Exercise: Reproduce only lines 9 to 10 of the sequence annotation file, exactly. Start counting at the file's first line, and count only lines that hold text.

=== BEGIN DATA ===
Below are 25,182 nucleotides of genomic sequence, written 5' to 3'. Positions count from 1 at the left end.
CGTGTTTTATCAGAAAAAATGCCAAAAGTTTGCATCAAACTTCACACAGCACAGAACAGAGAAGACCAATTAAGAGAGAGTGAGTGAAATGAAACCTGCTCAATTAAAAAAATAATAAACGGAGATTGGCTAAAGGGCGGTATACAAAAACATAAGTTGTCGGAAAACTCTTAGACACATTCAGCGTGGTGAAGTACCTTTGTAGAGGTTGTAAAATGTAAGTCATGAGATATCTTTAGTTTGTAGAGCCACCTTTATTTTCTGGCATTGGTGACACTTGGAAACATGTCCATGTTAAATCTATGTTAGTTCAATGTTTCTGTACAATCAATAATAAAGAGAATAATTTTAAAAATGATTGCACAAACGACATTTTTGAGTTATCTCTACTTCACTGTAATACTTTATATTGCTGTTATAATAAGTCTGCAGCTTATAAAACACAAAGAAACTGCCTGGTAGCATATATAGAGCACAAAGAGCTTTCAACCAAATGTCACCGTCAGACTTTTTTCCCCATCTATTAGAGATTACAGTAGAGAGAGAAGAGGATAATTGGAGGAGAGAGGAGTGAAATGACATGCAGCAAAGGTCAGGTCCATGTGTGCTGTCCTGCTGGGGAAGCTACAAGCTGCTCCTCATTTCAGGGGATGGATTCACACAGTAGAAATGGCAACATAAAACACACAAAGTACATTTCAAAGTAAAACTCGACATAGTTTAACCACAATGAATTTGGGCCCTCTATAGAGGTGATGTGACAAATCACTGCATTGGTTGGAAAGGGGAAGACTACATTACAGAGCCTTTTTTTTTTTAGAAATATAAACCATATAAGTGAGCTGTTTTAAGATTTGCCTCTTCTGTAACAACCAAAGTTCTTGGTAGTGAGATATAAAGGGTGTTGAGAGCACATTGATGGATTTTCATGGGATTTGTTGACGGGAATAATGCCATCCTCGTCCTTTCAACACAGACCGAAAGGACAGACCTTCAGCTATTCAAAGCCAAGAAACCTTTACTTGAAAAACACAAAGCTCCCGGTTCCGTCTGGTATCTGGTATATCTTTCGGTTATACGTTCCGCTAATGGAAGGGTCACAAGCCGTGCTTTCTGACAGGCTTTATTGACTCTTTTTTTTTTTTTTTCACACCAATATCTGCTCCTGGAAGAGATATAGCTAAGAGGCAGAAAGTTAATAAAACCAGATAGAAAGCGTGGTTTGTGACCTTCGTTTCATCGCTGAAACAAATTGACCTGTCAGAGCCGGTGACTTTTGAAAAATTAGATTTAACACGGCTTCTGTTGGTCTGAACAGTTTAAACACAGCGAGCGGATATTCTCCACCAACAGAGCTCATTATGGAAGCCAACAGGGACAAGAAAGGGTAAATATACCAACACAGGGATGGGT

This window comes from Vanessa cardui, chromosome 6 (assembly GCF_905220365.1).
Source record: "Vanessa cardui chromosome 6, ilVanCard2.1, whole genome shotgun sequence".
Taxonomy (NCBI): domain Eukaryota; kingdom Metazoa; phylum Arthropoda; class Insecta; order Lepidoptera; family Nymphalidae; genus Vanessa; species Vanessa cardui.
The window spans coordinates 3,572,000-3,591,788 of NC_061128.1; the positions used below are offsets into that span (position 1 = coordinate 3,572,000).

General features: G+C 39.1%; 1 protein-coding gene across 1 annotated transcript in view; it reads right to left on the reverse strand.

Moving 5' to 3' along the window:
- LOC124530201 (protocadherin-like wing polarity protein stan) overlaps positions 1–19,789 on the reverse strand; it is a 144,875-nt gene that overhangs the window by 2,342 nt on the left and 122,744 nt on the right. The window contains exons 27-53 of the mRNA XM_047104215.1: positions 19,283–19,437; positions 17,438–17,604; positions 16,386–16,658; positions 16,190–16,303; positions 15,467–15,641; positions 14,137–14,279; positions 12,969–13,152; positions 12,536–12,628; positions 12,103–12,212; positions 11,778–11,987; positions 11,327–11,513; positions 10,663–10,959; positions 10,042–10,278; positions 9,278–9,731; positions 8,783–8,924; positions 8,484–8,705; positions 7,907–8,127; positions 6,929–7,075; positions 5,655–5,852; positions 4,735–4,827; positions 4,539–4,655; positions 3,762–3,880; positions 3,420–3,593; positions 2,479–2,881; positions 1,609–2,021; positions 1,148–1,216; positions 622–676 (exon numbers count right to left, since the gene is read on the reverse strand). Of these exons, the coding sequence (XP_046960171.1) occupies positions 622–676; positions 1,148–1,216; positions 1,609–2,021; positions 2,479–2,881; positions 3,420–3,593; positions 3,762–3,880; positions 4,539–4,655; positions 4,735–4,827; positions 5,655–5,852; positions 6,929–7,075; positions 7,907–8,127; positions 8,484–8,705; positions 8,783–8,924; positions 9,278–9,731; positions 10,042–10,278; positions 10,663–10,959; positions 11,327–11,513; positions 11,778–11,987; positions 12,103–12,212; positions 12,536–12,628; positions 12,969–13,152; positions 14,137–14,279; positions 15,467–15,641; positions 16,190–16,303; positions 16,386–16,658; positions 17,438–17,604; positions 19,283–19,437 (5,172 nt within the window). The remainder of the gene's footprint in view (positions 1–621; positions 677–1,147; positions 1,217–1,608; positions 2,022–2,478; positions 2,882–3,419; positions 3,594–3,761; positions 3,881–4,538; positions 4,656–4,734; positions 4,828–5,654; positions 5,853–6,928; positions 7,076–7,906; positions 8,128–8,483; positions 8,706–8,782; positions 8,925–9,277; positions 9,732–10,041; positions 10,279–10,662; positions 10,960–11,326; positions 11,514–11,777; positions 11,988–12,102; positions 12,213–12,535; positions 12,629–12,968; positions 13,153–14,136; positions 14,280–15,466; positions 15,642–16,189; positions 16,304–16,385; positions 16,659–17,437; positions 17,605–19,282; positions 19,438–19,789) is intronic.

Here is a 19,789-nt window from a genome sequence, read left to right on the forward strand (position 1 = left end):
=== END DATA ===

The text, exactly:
- LOC124530201 (protocadherin-like wing polarity protein stan) overlaps positions 1–19,789 on the reverse strand; it is a 144,875-nt gene that overhangs the window by 2,342 nt on the left and 122,744 nt on the right. The window contains exons 27-53 of the mRNA XM_047104215.1: positions 19,283–19,437; positions 17,438–17,604; positions 16,386–16,658; positions 16,190–16,303; positions 15,467–15,641; positions 14,137–14,279; positions 12,969–13,152; positions 12,536–12,628; positions 12,103–12,212; positions 11,778–11,987; positions 11,327–11,513; positions 10,663–10,959; positions 10,042–10,278; positions 9,278–9,731; positions 8,783–8,924; positions 8,484–8,705; positions 7,907–8,127; positions 6,929–7,075; positions 5,655–5,852; positions 4,735–4,827; positions 4,539–4,655; positions 3,762–3,880; positions 3,420–3,593; positions 2,479–2,881; positions 1,609–2,021; positions 1,148–1,216; positions 622–676 (exon numbers count right to left, since the gene is read on the reverse strand). Of these exons, the coding sequence (XP_046960171.1) occupies positions 622–676; positions 1,148–1,216; positions 1,609–2,021; positions 2,479–2,881; positions 3,420–3,593; positions 3,762–3,880; positions 4,539–4,655; positions 4,735–4,827; positions 5,655–5,852; positions 6,929–7,075; positions 7,907–8,127; positions 8,484–8,705; positions 8,783–8,924; positions 9,278–9,731; positions 10,042–10,278; positions 10,663–10,959; positions 11,327–11,513; positions 11,778–11,987; positions 12,103–12,212; positions 12,536–12,628; positions 12,969–13,152; positions 14,137–14,279; positions 15,467–15,641; positions 16,190–16,303; positions 16,386–16,658; positions 17,438–17,604; positions 19,283–19,437 (5,172 nt within the window). The remainder of the gene's footprint in view (positions 1–621; positions 677–1,147; positions 1,217–1,608; positions 2,022–2,478; positions 2,882–3,419; positions 3,594–3,761; positions 3,881–4,538; positions 4,656–4,734; positions 4,828–5,654; positions 5,853–6,928; positions 7,076–7,906; positions 8,128–8,483; positions 8,706–8,782; positions 8,925–9,277; positions 9,732–10,041; positions 10,279–10,662; positions 10,960–11,326; positions 11,514–11,777; positions 11,988–12,102; positions 12,213–12,535; positions 12,629–12,968; positions 13,153–14,136; positions 14,280–15,466; positions 15,642–16,189; positions 16,304–16,385; positions 16,659–17,437; positions 17,605–19,282; positions 19,438–19,789) is intronic.

Here is a 19,789-nt window from a genome sequence, read left to right on the forward strand (position 1 = left end):